Bloody Sunday

Event Date: Wednesday March 17, 2004
Time: 8:15 P.M.
Location: Harvard Film Archive The Carpenter Center 24 Quincy Street

The Program on Negotiation Film Series Joins Harvard University, The Harvard Law School Human Rights Program, and The Program on Justice in Times of Transition in Presenting…

Film and Discussion with:

Don Mullan
Producer and Author

Prof. Robert Mnookin
Harvard Law School

Over 150 people joined PON, the Human Rights Program and the Project for Justice in Times of Transition for a screening of Bloody Sunday at the Harvard Film Archive. Following the film, producer Don Mullan, who witnessed the Bloody Sunday events at age 15, described growing up in Derry before the civil rights march in January 1972. Derry was a “soft city” where people were generally more interested in sports than politics. The atmosphere began to change during the internments (when suspects could be locked up by the British government without a trial) that started in the summer of 1971. When the civil rights march held to protest these internments turned into a massacre that killed 13 people and wounded many more, the community was traumatized, not only by the events of that day by also by the unjust official inquiry that followed.

The movie was inspired by Don Mullan’s book, Eyewitness Bloody Sunday, which was instrumental in opening up a second British inquiry into the events of Bloody Sunday.

This powerful film has become part of the healing process for the injustices that occurred, because it was made by Irish and British people together, including relatives of the victims, eyewitnesses to the Bloody Sunday events, and former British soldiers who served in Northern Ireland.

Susan Hackley, managing director of PON, noted that the film and the book by Don Mullan “powerfully illustrate how one committed individual can bring hope for justice to a community. Don wrote the book that showed how unfair and incomplete the official inquiry had been, and he produced the film that led to Prime Minister Blair calling for a new inquiry.”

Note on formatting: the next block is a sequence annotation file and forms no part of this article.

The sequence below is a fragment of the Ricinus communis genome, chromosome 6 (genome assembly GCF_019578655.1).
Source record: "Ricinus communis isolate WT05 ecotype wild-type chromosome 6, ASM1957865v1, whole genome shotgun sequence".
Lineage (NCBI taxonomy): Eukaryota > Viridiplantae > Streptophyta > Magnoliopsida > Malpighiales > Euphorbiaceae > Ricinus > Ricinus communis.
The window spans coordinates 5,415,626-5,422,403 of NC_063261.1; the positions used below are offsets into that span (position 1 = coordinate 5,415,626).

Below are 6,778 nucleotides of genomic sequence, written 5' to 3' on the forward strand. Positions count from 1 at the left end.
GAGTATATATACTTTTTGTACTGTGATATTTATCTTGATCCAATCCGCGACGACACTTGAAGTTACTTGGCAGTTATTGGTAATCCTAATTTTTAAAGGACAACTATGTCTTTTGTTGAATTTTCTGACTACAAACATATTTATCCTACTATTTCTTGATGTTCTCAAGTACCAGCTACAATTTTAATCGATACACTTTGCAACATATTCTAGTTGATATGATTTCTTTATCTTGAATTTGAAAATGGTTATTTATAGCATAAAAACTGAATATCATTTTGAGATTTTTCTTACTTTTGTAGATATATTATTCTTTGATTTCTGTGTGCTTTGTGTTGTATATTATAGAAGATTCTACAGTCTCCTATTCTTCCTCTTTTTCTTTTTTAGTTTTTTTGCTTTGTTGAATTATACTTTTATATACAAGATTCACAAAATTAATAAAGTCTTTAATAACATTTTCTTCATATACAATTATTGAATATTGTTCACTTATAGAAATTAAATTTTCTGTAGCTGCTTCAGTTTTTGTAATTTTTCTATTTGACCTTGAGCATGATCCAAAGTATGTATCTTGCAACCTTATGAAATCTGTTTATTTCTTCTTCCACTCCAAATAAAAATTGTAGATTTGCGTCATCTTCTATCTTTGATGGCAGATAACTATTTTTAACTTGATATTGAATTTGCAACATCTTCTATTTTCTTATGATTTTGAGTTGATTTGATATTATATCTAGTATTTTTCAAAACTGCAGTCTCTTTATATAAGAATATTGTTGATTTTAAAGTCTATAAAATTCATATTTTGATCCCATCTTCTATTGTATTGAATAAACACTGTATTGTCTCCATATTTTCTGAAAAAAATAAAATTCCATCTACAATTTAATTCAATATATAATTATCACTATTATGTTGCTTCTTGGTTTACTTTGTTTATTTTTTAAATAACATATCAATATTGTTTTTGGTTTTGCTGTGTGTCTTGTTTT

Professor Robert Mnookin, chair of PON, described the history of the conflict in Northern Ireland before introducing Don Mullan.

This is the third year the Program on Negotiation has had the privilege of collaborating with the Harvard Film Archive on a presentation in its annual negotiation film series. Follow the links below for descriptions of the previous PON Film Series–Harvard Film Archive events:

2003: No Man’s Land, with Director Danis Tanovic

2002: Mediators of the Pacific, with Director Charles Belmont and Former French Prime Minister Michel Rocard

This special showing of Bloody Sunday was the first of two Program on Negotiation film events relating to conflict in Northern Ireland. The second was the March 18 presentation of An Unreliable Witness, which will include discussion with Don Mullan. Follow this link for more information.

Free Admission

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